At the very outset of the pandemic period, Prime Minister Narendra Modi announced Rs150 billion allocation to healthcare, which was disbursed to various Indian states and utilised for essential items such as testing labs, kits etc. Not only this, we announced a Rs50 million insurance cover for health professionals. We also announced infectious diseases hospital blocks in all districts of India and an integrated public health lab in all districts apart from implementation of the national digital health blueprint.


Further the PMCARES Fund has also been utilised to scale up the number of ventilators in hospitals at a record pace. It is also true that when the pandemic broke, we did not have the capacity to manufacture masks and PPE kits on scale. Today. India is the world's second largest manufacturer of masks and PPE kits. In fact, we are providing it to nations around the world now! Today, India has 1,600 Covid-19 dedicated hospitals.


The damage done to the SMEs during the crisis has been colossal. Is the government looking at taking some steps that provide direct relief to households and MSMEs through tax transfers?


We just announced a couple of measures to revive consumer demand in the country. The schemes announced under AtmaNirbhar Bharat are still active. A record number of people are getting work under MGNREGA. We are monitoring the situation and we will announce further steps when required.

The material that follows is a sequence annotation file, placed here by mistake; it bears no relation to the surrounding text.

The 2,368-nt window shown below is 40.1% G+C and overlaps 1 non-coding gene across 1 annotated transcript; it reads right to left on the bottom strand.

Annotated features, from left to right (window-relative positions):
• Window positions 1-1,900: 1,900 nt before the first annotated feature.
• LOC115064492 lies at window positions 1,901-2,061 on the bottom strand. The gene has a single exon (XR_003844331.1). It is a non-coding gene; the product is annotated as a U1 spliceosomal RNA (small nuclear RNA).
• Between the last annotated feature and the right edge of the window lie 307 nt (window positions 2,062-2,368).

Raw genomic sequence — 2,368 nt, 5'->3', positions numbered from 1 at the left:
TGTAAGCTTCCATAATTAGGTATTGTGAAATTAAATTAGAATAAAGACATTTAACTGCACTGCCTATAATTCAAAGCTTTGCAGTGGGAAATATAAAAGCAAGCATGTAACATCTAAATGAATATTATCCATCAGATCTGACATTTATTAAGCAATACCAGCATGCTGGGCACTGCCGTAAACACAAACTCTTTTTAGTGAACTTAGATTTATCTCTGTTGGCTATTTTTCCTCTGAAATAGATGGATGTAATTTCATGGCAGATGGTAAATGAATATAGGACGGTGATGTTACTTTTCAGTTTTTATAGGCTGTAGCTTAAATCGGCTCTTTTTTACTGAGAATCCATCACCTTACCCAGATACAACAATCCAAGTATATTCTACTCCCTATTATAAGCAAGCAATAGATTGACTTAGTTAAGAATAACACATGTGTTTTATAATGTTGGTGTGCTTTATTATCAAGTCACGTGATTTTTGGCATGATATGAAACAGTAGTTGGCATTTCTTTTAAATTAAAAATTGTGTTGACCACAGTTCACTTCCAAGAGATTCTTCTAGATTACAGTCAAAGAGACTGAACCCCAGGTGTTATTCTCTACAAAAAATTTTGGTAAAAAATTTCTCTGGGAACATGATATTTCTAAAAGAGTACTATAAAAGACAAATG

Growth-enhancing reforms have been largely missing from India for years. India has been clocking low growth even before Covid. What vision do you have for India for the next five years?


Modi government is working with a set target, timeline and trajectory to make AatmaNirbhar Bharat. This has been the year of mega reforms and in the months ahead, you will witness accelerated growth and investment.


We introduced three farm bills which will unleash the full potential of the agriculture and farming sector.


We also made comprehensive reforms to labour laws. The Industrial Relations Code will introduce more conditions restricting the rights of workers to strike. Under the code, there will be an increase in the threshold relating to layoffs and retrenchment in industrial establishments having 300 workers. These steps are likely to provide more flexibility to employers for hiring and firing workers without government permission.


We also announced the New Education Policy, which will enable India have the world's largest skilled workforce hub and bring innovation in the education sector.


In the past five years, we introduced the historic Goods & Services Tax, a massive financial inclusion plan through Jan Dhan Accounts, the landmark legislation on the Insolvency Bankruptcy Code and historic corporate tax rate cuts.


We want to become an export manufacturing hub and we will make that a reality. In a world where it's no longer business as usual, India means business.


— allan@khaleejtimes.com, suneeti@khaleejtimes.com